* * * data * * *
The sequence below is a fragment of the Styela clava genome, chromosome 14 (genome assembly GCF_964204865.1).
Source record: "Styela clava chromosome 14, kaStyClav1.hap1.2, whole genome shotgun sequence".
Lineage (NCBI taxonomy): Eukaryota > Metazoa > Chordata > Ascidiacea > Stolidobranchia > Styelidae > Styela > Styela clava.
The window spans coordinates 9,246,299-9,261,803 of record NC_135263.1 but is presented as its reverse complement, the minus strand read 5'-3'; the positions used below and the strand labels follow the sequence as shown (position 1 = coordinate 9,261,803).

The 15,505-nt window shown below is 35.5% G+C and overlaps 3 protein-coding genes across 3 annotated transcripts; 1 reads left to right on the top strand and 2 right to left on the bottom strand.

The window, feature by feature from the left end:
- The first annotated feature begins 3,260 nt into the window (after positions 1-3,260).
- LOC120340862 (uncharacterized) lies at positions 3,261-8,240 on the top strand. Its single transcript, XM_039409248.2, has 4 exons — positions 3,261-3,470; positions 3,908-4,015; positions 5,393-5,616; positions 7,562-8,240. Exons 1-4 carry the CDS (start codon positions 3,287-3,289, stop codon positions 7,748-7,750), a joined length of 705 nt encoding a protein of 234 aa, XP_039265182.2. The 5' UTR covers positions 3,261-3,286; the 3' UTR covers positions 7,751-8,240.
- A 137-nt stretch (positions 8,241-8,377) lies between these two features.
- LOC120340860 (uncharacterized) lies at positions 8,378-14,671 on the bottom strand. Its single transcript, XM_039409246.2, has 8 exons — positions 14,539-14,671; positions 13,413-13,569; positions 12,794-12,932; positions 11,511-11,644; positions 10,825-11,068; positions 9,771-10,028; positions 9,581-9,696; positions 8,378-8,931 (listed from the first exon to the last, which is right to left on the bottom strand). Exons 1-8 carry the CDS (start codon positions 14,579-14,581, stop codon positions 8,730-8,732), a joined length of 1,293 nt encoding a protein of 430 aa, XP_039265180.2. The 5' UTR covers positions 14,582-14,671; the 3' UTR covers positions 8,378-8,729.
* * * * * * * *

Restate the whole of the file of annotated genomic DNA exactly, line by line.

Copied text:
The sequence below is a fragment of the Styela clava genome, chromosome 14 (genome assembly GCF_964204865.1).
Source record: "Styela clava chromosome 14, kaStyClav1.hap1.2, whole genome shotgun sequence".
Lineage (NCBI taxonomy): Eukaryota > Metazoa > Chordata > Ascidiacea > Stolidobranchia > Styelidae > Styela > Styela clava.
The window spans coordinates 9,246,299-9,261,803 of record NC_135263.1 but is presented as its reverse complement, the minus strand read 5'-3'; the positions used below and the strand labels follow the sequence as shown (position 1 = coordinate 9,261,803).

The 15,505-nt window shown below is 35.5% G+C and overlaps 3 protein-coding genes across 3 annotated transcripts; 1 reads left to right on the top strand and 2 right to left on the bottom strand.

The window, feature by feature from the left end:
- The first annotated feature begins 3,260 nt into the window (after positions 1-3,260).
- LOC120340862 (uncharacterized) lies at positions 3,261-8,240 on the top strand. Its single transcript, XM_039409248.2, has 4 exons — positions 3,261-3,470; positions 3,908-4,015; positions 5,393-5,616; positions 7,562-8,240. Exons 1-4 carry the CDS (start codon positions 3,287-3,289, stop codon positions 7,748-7,750), a joined length of 705 nt encoding a protein of 234 aa, XP_039265182.2. The 5' UTR covers positions 3,261-3,286; the 3' UTR covers positions 7,751-8,240.
- A 137-nt stretch (positions 8,241-8,377) lies between these two features.
- LOC120340860 (uncharacterized) lies at positions 8,378-14,671 on the bottom strand. Its single transcript, XM_039409246.2, has 8 exons — positions 14,539-14,671; positions 13,413-13,569; positions 12,794-12,932; positions 11,511-11,644; positions 10,825-11,068; positions 9,771-10,028; positions 9,581-9,696; positions 8,378-8,931 (listed from the first exon to the last, which is right to left on the bottom strand). Exons 1-8 carry the CDS (start codon positions 14,579-14,581, stop codon positions 8,730-8,732), a joined length of 1,293 nt encoding a protein of 430 aa, XP_039265180.2. The 5' UTR covers positions 14,582-14,671; the 3' UTR covers positions 8,378-8,729.